Japan art and the real Kuniteru: Edo and early Meiji
Lee Jay Walker
Modern Tokyo Times
The Japanese artist Kuniteru (Kunitsuna II) was born in 1829 and died in 1874. Similar to other ukiyo-e artists, he had several names. However, the real Kuniteru is difficult to fathom because the same name was used by five individual artists – who overlap in the nineteenth century. Hence, while the fifth Kuniteru III is known to be active at a later date (1886-1895), the art in this article may belong to two different people under the name Kuniteru.
Thus, confusion remains even within esteemed museums. However, the Kuniteru in this art piece is aimed at the individual who studied under Kunisada.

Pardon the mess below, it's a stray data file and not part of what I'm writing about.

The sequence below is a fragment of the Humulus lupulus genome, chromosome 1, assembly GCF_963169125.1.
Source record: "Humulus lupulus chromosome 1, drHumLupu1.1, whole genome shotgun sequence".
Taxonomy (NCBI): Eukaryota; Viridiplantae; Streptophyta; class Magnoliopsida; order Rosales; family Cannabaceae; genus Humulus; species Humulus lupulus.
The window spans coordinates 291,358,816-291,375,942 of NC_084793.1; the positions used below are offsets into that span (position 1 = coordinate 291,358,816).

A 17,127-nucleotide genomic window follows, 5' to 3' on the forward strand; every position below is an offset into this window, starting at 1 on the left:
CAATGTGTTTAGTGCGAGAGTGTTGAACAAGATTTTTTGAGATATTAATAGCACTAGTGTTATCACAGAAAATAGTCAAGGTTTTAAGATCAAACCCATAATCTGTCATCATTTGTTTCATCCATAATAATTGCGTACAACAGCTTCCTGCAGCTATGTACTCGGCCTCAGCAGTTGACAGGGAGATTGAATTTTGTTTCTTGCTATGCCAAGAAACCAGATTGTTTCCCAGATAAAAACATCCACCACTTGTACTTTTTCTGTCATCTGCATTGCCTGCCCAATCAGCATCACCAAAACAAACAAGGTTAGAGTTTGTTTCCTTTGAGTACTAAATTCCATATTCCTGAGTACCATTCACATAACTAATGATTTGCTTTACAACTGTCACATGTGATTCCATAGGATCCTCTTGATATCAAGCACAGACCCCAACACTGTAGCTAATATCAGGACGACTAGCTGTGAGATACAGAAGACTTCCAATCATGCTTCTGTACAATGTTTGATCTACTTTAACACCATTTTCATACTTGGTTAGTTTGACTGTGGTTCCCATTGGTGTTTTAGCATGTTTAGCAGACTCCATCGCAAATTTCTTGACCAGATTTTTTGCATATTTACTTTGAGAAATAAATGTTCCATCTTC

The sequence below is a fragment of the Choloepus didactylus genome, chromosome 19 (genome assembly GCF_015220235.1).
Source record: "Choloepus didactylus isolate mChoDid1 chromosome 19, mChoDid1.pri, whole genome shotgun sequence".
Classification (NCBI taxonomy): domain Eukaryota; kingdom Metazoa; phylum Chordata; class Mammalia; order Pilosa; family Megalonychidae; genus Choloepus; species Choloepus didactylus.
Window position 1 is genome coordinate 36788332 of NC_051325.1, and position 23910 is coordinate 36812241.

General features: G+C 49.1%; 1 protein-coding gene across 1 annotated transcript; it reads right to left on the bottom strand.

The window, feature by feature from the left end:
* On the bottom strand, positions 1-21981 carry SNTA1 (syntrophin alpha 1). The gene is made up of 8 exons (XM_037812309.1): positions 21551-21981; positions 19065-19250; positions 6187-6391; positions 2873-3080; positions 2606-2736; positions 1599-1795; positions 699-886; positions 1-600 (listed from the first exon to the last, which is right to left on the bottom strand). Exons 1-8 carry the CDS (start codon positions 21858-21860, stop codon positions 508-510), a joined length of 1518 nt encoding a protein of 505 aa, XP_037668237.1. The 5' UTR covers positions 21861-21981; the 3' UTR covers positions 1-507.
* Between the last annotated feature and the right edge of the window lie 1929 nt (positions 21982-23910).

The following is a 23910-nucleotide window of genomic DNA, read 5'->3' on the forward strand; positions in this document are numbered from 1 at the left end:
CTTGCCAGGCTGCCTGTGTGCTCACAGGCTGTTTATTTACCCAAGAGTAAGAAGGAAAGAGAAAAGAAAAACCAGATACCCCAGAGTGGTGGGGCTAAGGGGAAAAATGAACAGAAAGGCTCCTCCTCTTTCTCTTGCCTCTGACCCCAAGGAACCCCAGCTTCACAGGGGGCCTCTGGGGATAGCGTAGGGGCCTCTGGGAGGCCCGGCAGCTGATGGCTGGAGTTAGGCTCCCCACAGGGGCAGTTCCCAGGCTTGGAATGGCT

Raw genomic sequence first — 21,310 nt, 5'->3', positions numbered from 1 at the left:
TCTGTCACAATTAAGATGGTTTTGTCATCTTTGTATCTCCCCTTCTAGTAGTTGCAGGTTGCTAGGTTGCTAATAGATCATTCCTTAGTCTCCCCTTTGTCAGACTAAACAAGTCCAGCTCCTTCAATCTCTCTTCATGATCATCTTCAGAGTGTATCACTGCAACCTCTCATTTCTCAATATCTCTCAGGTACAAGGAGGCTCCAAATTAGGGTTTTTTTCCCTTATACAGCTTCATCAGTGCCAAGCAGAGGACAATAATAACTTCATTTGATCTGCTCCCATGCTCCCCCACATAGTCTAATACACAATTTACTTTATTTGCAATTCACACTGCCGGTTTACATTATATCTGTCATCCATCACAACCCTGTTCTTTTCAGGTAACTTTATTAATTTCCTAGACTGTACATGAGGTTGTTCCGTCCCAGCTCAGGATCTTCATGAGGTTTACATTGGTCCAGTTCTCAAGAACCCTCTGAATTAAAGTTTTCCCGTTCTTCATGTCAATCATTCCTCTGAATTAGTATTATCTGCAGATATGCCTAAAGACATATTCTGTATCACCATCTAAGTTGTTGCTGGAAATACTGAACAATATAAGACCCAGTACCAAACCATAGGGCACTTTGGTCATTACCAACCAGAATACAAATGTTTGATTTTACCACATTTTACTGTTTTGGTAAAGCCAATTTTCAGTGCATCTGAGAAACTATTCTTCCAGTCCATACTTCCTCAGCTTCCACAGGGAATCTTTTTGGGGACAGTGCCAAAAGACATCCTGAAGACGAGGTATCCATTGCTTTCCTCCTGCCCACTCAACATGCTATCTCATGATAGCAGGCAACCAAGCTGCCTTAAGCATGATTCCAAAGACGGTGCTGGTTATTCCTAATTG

Kuniteru studied under the esteemed Kunisada (1786-1865). Hence, a great teacher gave Kuniteru a firm background to rely on in his later years. Therefore, Kuniteru worked for countless publishers during his lifetime.
Kuniteru belongs to the late Edo Period and witnessed the Meiji Restoration of 1868. He died in the early Meiji Period (1868-1912). However, he was shaped by new ideas entering Japan during the late Edo Period.
The Artelino website says, “His works represent the ongoing changes in Japan from the old Edo to the Meiji era. Kuniteru’s prints show traditional ukiyo-e scenes as well as images from the beginning industrialization of Japan.”
In this art article, Kuniteru’s landscapes, people’s everyday work, and fashion are all represented.
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